The new facilities will support Kroger's ecommerce initiatives in the Great Lakes, Pacific Northwest and West regions of the United States.

The Kroger Co., No. 13 in the 2020 Digital Commerce 360 Top 1000, continues to move ahead with a plan to build automated ecommerce fulfillment centers across the 35 states the grocery retailer serves. 

Kroger and British online grocery retailer and technology vendor Ocado Group Plc (No. 25 in the Digital Commerce 360 Europe 500) plan to build the centers in the West, Pacific Northwest and Great Lakes regions of the United States. The new center in the West will measure 300,000 square feet, the Pacific Northwest center will be 200,000 square feet and the facility in the Great Lakes region facility will be 150,000 square feet. Kroger did not disclose the exact locations but says it plans to reveal them soon.  

The newly planned facilities join six similar facilities now planned or under construction. Those previously announced sites are Monroe, Ohio; Groveland, Florida; Fredericksburg, Maryland; Atlanta, Georgia; Dallas, Texas; and Pleasant Prairie, Wisconsin. Kroger has said its goal is to build 20 “Ocado-powered” ecommerce fulfillment centers in the United States. Each fulfillment center will use Ocado’s robotic warehouse technology. 

Kroger says the center in Monroe, Ohio, a suburb of Cincinnati, will be the first to open in early 2021. The retailer also plans to make it operational in early 2021. 

In May 2018, Kroger agreed to buy a stake in Ocado and license the British grocer’s automated warehouse technology, designed to fulfill online orders for delivery to consumers’ doors. The deal was Ocado’s first in the United States. Under the terms of the agreement, Kroger became Ocado’s exclusive U.S. partner.

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Kroger operates grocery stores under a variety of banner names, such as Pick ‘n Save, Ralphs and Mariano’s.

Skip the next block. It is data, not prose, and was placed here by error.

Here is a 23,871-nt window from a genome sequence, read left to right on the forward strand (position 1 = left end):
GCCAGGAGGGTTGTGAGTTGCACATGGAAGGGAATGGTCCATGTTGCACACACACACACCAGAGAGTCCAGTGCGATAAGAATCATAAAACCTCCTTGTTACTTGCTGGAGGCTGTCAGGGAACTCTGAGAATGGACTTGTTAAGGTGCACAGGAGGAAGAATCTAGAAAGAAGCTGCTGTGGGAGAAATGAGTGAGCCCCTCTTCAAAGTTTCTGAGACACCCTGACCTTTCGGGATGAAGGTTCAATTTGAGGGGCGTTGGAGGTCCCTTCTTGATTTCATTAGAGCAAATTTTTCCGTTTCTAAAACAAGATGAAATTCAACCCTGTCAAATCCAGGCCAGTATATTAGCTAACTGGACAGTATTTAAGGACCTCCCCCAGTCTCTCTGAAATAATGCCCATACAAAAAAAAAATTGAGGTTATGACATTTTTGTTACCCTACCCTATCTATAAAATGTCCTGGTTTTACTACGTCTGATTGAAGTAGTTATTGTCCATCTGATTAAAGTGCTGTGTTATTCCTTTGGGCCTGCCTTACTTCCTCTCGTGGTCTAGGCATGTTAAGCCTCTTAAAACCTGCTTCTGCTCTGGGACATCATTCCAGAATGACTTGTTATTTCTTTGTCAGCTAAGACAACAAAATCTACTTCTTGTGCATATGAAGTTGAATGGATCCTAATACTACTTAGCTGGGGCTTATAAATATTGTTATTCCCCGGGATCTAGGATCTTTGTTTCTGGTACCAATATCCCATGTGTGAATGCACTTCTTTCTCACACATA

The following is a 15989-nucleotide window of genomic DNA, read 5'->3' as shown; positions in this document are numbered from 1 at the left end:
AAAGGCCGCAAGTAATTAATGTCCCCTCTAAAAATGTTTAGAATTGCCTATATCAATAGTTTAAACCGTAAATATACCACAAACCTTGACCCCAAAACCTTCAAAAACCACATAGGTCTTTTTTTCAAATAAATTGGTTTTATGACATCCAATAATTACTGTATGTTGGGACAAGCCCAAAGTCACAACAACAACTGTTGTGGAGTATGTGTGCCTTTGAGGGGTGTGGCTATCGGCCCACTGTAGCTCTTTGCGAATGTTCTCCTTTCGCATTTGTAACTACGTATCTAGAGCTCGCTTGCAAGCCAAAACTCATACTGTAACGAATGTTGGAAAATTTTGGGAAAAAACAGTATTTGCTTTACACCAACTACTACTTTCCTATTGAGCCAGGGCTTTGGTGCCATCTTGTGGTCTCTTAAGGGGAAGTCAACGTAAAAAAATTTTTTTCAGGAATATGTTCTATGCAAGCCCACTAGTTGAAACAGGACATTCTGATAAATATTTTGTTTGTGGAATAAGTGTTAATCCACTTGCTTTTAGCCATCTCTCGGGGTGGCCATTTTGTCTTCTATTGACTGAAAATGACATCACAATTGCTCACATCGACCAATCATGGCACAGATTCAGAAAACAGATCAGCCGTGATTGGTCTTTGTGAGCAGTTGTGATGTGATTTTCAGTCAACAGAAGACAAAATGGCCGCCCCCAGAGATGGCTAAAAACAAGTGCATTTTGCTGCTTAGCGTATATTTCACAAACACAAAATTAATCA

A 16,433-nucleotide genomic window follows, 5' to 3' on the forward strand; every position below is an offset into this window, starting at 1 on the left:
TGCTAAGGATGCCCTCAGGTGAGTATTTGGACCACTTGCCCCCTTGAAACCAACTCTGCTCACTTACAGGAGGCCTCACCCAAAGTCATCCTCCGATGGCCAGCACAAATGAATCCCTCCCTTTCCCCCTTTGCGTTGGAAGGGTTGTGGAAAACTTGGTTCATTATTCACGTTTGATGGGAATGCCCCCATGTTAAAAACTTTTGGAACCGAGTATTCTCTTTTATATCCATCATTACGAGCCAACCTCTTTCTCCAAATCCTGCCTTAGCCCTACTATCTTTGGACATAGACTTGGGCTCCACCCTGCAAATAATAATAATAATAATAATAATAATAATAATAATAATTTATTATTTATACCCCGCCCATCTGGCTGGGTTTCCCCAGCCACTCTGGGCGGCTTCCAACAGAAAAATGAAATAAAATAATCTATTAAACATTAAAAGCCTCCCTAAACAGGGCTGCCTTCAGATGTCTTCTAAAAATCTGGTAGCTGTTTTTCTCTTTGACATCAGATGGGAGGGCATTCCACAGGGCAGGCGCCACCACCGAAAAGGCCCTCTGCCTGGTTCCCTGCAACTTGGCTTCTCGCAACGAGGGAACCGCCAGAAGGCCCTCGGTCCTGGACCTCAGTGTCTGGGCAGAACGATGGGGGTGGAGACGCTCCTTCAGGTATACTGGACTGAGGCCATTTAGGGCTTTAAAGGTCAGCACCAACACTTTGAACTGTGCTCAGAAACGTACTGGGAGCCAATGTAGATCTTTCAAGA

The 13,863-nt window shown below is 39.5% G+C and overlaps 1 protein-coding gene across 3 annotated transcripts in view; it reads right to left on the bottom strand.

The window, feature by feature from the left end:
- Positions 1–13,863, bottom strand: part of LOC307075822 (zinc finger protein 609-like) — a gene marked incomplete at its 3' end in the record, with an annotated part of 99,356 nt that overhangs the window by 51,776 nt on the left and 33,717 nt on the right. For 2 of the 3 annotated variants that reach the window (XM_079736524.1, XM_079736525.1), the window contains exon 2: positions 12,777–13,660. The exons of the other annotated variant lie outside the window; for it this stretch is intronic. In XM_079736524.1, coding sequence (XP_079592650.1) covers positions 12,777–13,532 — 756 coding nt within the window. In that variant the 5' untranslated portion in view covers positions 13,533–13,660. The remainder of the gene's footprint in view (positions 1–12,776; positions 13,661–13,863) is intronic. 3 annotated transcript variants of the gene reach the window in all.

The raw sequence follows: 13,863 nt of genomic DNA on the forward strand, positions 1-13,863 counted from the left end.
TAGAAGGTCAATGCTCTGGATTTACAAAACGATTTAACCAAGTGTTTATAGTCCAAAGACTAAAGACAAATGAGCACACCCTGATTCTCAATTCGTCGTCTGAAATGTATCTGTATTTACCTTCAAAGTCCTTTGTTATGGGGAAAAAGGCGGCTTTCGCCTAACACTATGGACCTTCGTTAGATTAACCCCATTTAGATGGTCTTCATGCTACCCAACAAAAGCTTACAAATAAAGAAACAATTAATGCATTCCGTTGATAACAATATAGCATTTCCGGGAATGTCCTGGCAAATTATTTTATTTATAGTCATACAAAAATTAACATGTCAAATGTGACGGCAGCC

The state of online grocery sales

While Kroger planned the robotic fulfillment centers long before the coronavirus hit the United States, Kroger’s announcement comes at a time when the pandemic has generated enormous growth in online grocery sales.  

In May, U.S. online grocery sales reached a record of $6.6 billion, according to a survey fielded May 20 through May 22 by grocery ecommerce consulting firm Brick Meets Click and grocery ecommerce platform Mercatus. That was an increase of 24.5% over the previous record of $5.3 billion in online grocery sales a month earlier.

An 18% increase in the total number of orders in the past 30 days (73.5 million in May vs. 62.5 million in April) and higher spending per order ($90 in May vs. $85 in April), drove the May increase in online grocery sales, according to Brick Meets Click. Also, the number of customers who ordered groceries online for delivery or pickup rose by 7.5% in May, reaching 43 million, up from 40 million in April, the survey found.

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In May, households buying groceries online placed an average of 1.7 orders online grocery orders per household for either delivery, up from the average of 1.6 in April, Brick Meets Click says.

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